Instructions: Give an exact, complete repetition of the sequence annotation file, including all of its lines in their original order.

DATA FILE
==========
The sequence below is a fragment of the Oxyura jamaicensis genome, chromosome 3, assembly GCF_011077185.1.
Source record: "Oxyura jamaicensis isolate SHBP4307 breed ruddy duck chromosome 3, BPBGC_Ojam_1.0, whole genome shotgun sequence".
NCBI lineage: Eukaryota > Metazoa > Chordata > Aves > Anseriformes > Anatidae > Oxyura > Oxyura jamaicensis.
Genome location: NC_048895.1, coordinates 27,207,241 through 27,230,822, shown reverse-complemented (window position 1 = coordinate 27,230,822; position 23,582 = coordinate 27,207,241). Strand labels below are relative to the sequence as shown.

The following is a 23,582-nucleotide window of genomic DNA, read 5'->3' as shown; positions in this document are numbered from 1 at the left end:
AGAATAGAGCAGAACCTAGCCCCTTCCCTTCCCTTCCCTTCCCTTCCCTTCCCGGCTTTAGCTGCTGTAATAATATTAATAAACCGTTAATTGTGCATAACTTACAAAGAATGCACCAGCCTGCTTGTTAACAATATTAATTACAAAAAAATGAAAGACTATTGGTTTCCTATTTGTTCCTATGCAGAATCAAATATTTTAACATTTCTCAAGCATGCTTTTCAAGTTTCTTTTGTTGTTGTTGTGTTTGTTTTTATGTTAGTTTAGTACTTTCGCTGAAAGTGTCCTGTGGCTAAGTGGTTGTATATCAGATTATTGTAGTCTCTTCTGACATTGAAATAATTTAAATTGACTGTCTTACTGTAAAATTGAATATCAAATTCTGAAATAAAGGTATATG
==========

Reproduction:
The sequence below is a fragment of the Oxyura jamaicensis genome, chromosome 3, assembly GCF_011077185.1.
Source record: "Oxyura jamaicensis isolate SHBP4307 breed ruddy duck chromosome 3, BPBGC_Ojam_1.0, whole genome shotgun sequence".
NCBI lineage: Eukaryota > Metazoa > Chordata > Aves > Anseriformes > Anatidae > Oxyura > Oxyura jamaicensis.
Genome location: NC_048895.1, coordinates 27,207,241 through 27,230,822, shown reverse-complemented (window position 1 = coordinate 27,230,822; position 23,582 = coordinate 27,207,241). Strand labels below are relative to the sequence as shown.

The following is a 23,582-nucleotide window of genomic DNA, read 5'->3' as shown; positions in this document are numbered from 1 at the left end:
AGAATAGAGCAGAACCTAGCCCCTTCCCTTCCCTTCCCTTCCCTTCCCTTCCCGGCTTTAGCTGCTGTAATAATATTAATAAACCGTTAATTGTGCATAACTTACAAAGAATGCACCAGCCTGCTTGTTAACAATATTAATTACAAAAAAATGAAAGACTATTGGTTTCCTATTTGTTCCTATGCAGAATCAAATATTTTAACATTTCTCAAGCATGCTTTTCAAGTTTCTTTTGTTGTTGTTGTGTTTGTTTTTATGTTAGTTTAGTACTTTCGCTGAAAGTGTCCTGTGGCTAAGTGGTTGTATATCAGATTATTGTAGTCTCTTCTGACATTGAAATAATTTAAATTGACTGTCTTACTGTAAAATTGAATATCAAATTCTGAAATAAAGGTATATG